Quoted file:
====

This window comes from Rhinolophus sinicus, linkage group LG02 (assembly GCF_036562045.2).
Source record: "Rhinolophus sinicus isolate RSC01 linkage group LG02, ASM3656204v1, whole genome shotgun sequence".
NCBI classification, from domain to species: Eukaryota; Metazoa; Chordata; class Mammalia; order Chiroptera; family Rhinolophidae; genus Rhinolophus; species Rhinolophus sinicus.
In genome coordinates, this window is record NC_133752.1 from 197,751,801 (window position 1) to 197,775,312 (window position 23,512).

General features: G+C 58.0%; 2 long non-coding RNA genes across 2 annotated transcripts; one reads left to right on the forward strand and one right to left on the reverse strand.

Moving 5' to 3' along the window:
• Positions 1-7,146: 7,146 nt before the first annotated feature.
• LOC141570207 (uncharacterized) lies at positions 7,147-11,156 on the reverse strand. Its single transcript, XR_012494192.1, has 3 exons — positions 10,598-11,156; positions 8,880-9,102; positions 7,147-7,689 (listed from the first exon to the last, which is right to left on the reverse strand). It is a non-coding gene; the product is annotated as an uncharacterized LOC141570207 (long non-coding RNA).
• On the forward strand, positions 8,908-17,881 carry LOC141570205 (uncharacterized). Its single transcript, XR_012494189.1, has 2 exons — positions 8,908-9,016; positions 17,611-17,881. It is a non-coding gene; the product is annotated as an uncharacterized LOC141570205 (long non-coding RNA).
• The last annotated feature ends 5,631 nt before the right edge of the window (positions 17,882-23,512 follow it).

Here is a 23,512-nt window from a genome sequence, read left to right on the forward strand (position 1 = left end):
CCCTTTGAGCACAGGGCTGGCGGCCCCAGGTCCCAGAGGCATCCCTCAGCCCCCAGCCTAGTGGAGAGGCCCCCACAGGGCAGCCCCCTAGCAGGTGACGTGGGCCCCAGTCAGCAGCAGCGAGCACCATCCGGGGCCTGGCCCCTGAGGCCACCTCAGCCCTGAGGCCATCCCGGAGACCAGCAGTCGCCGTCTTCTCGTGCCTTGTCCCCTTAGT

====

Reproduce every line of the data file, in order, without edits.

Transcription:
This window comes from Rhinolophus sinicus, linkage group LG02 (assembly GCF_036562045.2).
Source record: "Rhinolophus sinicus isolate RSC01 linkage group LG02, ASM3656204v1, whole genome shotgun sequence".
NCBI classification, from domain to species: Eukaryota; Metazoa; Chordata; class Mammalia; order Chiroptera; family Rhinolophidae; genus Rhinolophus; species Rhinolophus sinicus.
In genome coordinates, this window is record NC_133752.1 from 197,751,801 (window position 1) to 197,775,312 (window position 23,512).

General features: G+C 58.0%; 2 long non-coding RNA genes across 2 annotated transcripts; one reads left to right on the forward strand and one right to left on the reverse strand.

Moving 5' to 3' along the window:
• Positions 1-7,146: 7,146 nt before the first annotated feature.
• LOC141570207 (uncharacterized) lies at positions 7,147-11,156 on the reverse strand. Its single transcript, XR_012494192.1, has 3 exons — positions 10,598-11,156; positions 8,880-9,102; positions 7,147-7,689 (listed from the first exon to the last, which is right to left on the reverse strand). It is a non-coding gene; the product is annotated as an uncharacterized LOC141570207 (long non-coding RNA).
• On the forward strand, positions 8,908-17,881 carry LOC141570205 (uncharacterized). Its single transcript, XR_012494189.1, has 2 exons — positions 8,908-9,016; positions 17,611-17,881. It is a non-coding gene; the product is annotated as an uncharacterized LOC141570205 (long non-coding RNA).
• The last annotated feature ends 5,631 nt before the right edge of the window (positions 17,882-23,512 follow it).

Here is a 23,512-nt window from a genome sequence, read left to right on the forward strand (position 1 = left end):
CCCTTTGAGCACAGGGCTGGCGGCCCCAGGTCCCAGAGGCATCCCTCAGCCCCCAGCCTAGTGGAGAGGCCCCCACAGGGCAGCCCCCTAGCAGGTGACGTGGGCCCCAGTCAGCAGCAGCGAGCACCATCCGGGGCCTGGCCCCTGAGGCCACCTCAGCCCTGAGGCCATCCCGGAGACCAGCAGTCGCCGTCTTCTCGTGCCTTGTCCCCTTAGT